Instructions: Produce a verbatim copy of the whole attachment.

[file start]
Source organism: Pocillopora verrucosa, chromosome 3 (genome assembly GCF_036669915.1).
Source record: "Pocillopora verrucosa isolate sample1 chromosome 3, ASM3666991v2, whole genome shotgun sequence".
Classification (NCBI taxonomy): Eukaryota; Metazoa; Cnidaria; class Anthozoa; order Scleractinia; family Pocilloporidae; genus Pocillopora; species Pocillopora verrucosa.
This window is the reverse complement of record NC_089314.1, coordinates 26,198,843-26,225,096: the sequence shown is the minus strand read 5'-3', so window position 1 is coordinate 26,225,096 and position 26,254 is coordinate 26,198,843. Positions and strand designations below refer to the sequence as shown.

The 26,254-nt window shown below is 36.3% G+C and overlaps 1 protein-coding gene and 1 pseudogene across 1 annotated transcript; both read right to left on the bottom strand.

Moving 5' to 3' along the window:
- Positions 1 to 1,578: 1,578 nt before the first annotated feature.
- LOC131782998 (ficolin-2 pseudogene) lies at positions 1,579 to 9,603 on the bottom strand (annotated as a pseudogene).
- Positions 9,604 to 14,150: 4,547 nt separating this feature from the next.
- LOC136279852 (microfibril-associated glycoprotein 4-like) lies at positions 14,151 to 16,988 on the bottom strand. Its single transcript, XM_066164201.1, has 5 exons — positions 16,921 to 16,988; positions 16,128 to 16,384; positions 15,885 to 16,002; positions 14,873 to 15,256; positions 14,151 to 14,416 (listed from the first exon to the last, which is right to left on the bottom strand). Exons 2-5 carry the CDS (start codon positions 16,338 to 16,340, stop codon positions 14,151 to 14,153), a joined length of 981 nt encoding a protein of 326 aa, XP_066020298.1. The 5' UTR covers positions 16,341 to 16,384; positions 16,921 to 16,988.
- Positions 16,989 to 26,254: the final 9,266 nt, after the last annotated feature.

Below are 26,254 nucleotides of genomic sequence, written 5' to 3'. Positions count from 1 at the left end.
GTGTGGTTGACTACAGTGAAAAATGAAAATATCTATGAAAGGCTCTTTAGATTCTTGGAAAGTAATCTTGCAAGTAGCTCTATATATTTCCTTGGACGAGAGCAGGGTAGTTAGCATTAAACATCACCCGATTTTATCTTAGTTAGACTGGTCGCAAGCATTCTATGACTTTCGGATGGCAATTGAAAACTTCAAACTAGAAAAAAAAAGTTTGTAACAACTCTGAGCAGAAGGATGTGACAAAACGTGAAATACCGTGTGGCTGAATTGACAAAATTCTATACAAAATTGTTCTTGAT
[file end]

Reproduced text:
Source organism: Pocillopora verrucosa, chromosome 3 (genome assembly GCF_036669915.1).
Source record: "Pocillopora verrucosa isolate sample1 chromosome 3, ASM3666991v2, whole genome shotgun sequence".
Classification (NCBI taxonomy): Eukaryota; Metazoa; Cnidaria; class Anthozoa; order Scleractinia; family Pocilloporidae; genus Pocillopora; species Pocillopora verrucosa.
This window is the reverse complement of record NC_089314.1, coordinates 26,198,843-26,225,096: the sequence shown is the minus strand read 5'-3', so window position 1 is coordinate 26,225,096 and position 26,254 is coordinate 26,198,843. Positions and strand designations below refer to the sequence as shown.

The 26,254-nt window shown below is 36.3% G+C and overlaps 1 protein-coding gene and 1 pseudogene across 1 annotated transcript; both read right to left on the bottom strand.

Moving 5' to 3' along the window:
- Positions 1 to 1,578: 1,578 nt before the first annotated feature.
- LOC131782998 (ficolin-2 pseudogene) lies at positions 1,579 to 9,603 on the bottom strand (annotated as a pseudogene).
- Positions 9,604 to 14,150: 4,547 nt separating this feature from the next.
- LOC136279852 (microfibril-associated glycoprotein 4-like) lies at positions 14,151 to 16,988 on the bottom strand. Its single transcript, XM_066164201.1, has 5 exons — positions 16,921 to 16,988; positions 16,128 to 16,384; positions 15,885 to 16,002; positions 14,873 to 15,256; positions 14,151 to 14,416 (listed from the first exon to the last, which is right to left on the bottom strand). Exons 2-5 carry the CDS (start codon positions 16,338 to 16,340, stop codon positions 14,151 to 14,153), a joined length of 981 nt encoding a protein of 326 aa, XP_066020298.1. The 5' UTR covers positions 16,341 to 16,384; positions 16,921 to 16,988.
- Positions 16,989 to 26,254: the final 9,266 nt, after the last annotated feature.

Below are 26,254 nucleotides of genomic sequence, written 5' to 3'. Positions count from 1 at the left end.
GTGTGGTTGACTACAGTGAAAAATGAAAATATCTATGAAAGGCTCTTTAGATTCTTGGAAAGTAATCTTGCAAGTAGCTCTATATATTTCCTTGGACGAGAGCAGGGTAGTTAGCATTAAACATCACCCGATTTTATCTTAGTTAGACTGGTCGCAAGCATTCTATGACTTTCGGATGGCAATTGAAAACTTCAAACTAGAAAAAAAAAGTTTGTAACAACTCTGAGCAGAAGGATGTGACAAAACGTGAAATACCGTGTGGCTGAATTGACAAAATTCTATACAAAATTGTTCTTGAT